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Sources: Ken Ard Strikes Plea Deal, Resignation Imminent



S.C. Lt. Governor Ken Ard (RINO-Pamplico) has reached a plea agreement with the Attorney General’s office relating to an ongoing criminal probe of his campaign finance problems – a deal that will result in the state’s second-highest ranking official resigning his office within the next 48 hours.

No other details of the reported agreement were immediately available.

Sources close to the grand jury investigation of Ard tell FITS that material witnesses have been informed that their testimony is no longer required – and that prior orders compelling the production of documents and other pertinent information have been rescinded.

Those are obviously tell-tale signs that a plea agreement has been reached.

FITS reported a week ago that the Ard saga was finally drawing to a close, with multiple sources suggesting that the scandal-scarred RINO would be indicted “within the next two weeks.” One variable reportedly at play in the timing of the indictment? An intense disagreement among Ard’s attorneys over whether he should take the plea deal he was being offered or roll the dice in court.

A SC Grand Jury has been investigating Ard for several months.

S.C. Attorney General Alan Wilson referred Ard’s case to the grand jury last July after an ethics report revealed that he spent tens of thousands of dollars in campaign cash on personal expenses – including football tickets, iPods, a Playstation, a flat-screen TV and women’s clothing – and then lied about those expenses on his state ethics forms.

Ard has already been assessed more than $60,000 worth of ethics fines.

According to the ethics report, Ard’s illegal use of campaign funds for personal purposes was much more flagrant than originally suspected. Also, the report revealed that Ard repeatedly provided false information to investigators – fabricating an official “economic development” pretense for a family vacation to Washington, D.C. and concocting a story about buying his wife Tammy an inaugural gown as an excuse for some of the personal clothing expenses.

Ard has acknowledged using campaing funds for personal expense. In fact he did so during his initial interview with Corey Hutchins of The (Columbia, S.C.) Free Times – the reporter who broke open this scandal.

“I’ve got a vast amount of my personal wealth tied up in this campaign and I’m just trying to recoup as much of that as I possibly can,” Ard told Hutchins.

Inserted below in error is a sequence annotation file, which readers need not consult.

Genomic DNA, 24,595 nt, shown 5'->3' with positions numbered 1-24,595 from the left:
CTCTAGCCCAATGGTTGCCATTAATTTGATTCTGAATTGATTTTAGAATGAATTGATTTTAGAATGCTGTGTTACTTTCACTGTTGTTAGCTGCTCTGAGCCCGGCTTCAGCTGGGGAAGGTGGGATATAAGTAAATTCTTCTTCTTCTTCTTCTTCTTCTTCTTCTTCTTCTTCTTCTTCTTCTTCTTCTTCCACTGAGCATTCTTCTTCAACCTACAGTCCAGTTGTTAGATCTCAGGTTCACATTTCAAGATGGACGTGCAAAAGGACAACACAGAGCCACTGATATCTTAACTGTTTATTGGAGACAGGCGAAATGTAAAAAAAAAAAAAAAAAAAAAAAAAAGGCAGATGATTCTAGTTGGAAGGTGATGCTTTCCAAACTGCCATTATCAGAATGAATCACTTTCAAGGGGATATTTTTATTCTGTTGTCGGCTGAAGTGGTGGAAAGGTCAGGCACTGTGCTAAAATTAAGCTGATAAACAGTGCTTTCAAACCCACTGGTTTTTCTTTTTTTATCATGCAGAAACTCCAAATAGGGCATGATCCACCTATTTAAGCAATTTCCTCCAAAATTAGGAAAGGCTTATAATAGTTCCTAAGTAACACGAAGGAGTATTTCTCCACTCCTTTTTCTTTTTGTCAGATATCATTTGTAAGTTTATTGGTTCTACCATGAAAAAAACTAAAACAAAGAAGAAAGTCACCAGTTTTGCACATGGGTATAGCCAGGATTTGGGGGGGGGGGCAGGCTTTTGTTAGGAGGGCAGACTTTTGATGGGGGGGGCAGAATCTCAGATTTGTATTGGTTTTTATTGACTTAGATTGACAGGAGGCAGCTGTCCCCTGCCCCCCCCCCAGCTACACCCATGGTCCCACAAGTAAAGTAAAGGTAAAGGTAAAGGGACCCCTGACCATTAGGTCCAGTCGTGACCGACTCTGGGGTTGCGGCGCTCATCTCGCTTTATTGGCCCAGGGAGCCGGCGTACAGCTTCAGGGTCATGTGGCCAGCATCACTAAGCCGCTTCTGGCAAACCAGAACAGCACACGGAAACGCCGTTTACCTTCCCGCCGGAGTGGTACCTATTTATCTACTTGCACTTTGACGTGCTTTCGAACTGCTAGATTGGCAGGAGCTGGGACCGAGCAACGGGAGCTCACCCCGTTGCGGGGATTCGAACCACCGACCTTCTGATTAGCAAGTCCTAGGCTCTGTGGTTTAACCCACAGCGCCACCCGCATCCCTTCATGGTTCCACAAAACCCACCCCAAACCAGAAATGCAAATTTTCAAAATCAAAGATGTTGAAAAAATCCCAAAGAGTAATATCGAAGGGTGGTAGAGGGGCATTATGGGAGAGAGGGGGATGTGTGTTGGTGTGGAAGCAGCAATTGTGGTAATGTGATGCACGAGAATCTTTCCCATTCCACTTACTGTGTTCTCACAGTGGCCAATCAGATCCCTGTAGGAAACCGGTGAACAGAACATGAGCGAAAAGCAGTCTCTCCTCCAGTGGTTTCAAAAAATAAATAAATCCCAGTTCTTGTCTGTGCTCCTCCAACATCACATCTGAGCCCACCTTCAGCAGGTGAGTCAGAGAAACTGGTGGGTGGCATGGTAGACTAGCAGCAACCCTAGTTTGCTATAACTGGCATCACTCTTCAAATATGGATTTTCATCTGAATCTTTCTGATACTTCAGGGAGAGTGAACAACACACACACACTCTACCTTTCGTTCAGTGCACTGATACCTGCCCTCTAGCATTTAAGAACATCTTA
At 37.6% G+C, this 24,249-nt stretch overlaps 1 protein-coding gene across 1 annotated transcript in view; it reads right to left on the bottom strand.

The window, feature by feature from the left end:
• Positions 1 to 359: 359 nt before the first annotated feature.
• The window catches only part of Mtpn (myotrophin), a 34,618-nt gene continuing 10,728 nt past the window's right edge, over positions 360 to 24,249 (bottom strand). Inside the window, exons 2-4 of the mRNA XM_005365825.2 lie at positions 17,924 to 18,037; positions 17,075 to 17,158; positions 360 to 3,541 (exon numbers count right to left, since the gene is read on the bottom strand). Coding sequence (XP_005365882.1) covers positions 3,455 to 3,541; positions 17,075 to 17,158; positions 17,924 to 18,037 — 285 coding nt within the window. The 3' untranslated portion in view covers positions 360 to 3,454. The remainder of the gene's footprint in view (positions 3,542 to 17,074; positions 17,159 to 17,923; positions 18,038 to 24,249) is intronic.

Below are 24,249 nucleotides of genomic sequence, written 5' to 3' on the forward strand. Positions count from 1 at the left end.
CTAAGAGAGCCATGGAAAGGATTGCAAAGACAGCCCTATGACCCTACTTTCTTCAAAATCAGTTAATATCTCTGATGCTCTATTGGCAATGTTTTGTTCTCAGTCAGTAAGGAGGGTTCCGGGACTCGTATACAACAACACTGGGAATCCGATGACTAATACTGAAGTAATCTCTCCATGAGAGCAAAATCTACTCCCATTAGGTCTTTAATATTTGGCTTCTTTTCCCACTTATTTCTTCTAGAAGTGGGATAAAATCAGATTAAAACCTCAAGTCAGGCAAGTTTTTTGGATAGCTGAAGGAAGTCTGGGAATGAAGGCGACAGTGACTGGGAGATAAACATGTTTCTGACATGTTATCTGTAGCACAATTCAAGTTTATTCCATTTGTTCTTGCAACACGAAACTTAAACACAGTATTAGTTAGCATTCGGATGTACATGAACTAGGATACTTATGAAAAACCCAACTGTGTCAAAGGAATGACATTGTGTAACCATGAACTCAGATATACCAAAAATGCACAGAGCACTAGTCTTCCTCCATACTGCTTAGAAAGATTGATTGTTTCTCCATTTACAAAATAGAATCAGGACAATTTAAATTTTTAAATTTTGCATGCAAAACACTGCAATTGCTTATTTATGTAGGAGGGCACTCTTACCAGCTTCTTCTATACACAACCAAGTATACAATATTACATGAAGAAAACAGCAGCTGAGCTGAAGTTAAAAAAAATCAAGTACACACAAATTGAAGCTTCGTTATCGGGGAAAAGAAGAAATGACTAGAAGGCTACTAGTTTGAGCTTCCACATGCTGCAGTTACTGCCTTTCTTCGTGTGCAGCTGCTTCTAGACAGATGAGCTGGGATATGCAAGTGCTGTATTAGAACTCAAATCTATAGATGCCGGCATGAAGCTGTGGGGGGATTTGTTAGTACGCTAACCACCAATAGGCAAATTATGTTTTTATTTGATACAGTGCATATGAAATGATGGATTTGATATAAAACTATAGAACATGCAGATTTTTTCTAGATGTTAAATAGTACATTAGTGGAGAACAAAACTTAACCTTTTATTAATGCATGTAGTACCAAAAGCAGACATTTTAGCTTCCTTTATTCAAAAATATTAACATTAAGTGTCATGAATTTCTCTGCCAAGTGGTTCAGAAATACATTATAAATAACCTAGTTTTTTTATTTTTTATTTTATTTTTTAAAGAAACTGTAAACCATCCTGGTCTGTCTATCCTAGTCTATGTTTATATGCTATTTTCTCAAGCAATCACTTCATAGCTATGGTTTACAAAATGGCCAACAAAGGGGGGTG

After The Free Times ran its story, though, Ard backed off of his statement. In fact, he later told the Associated Press that he had “no idea” where Hutchins got this quote. Days later, however, Hutchins released an audiotape of his interview with Ard that confirmed the accuracy of the statement.

In addition to these allegations – Ard has also been accused of running a “cash for contributions” scam in which money was given to donors in exchange for them cutting a check to his campaign.

Ard isn’t the only South Carolina “Republican” battling campaign finance issues. Newly elected S.C. Ways and Means Chairman Brian White (RINO-Anderson) was busted last year using campaign cash on personal expenses – although unlike Ard any investigation into his activities would have to originate in the S.C. House.

Needless to say … that hasn’t happened.

Meanwhile S.C. Sen. Jake Knotts (RINO-Lexington) recently received a slap on the wrist from his buddies in the “Republican-controlled” South Carolina Senate for similar violations.

It’s unclear whether Ard’s case will prompt additional criminal probes into the campaign finance irregularities of other South Carolina public officials.

We certainly hope that it does.

We also hope it will compel state lawmakers to finally begin subjecting themselves to the same standard of accountability as other elected officials when it comes to their ethics reports.

Anyway, Wilson has been bitterly criticized by Democrats for dragging his feet on the Ard investigation. Of course we’re told that he has also been slammed by Ard’s lawyers – who feel as though he is making an example of the lieutenant governor to advance his own political ambitions.

As we’ve noted previously, we’ve been displeased with the length of time that the grand jury has taken on this case – although to be fair this investigation has taken a few unexpected turns.

In the event Wilson gets a plea out of Ard that results in the latter’s resignation – without the expense and drama of a trial – we’d have to say that’s a “job well done.”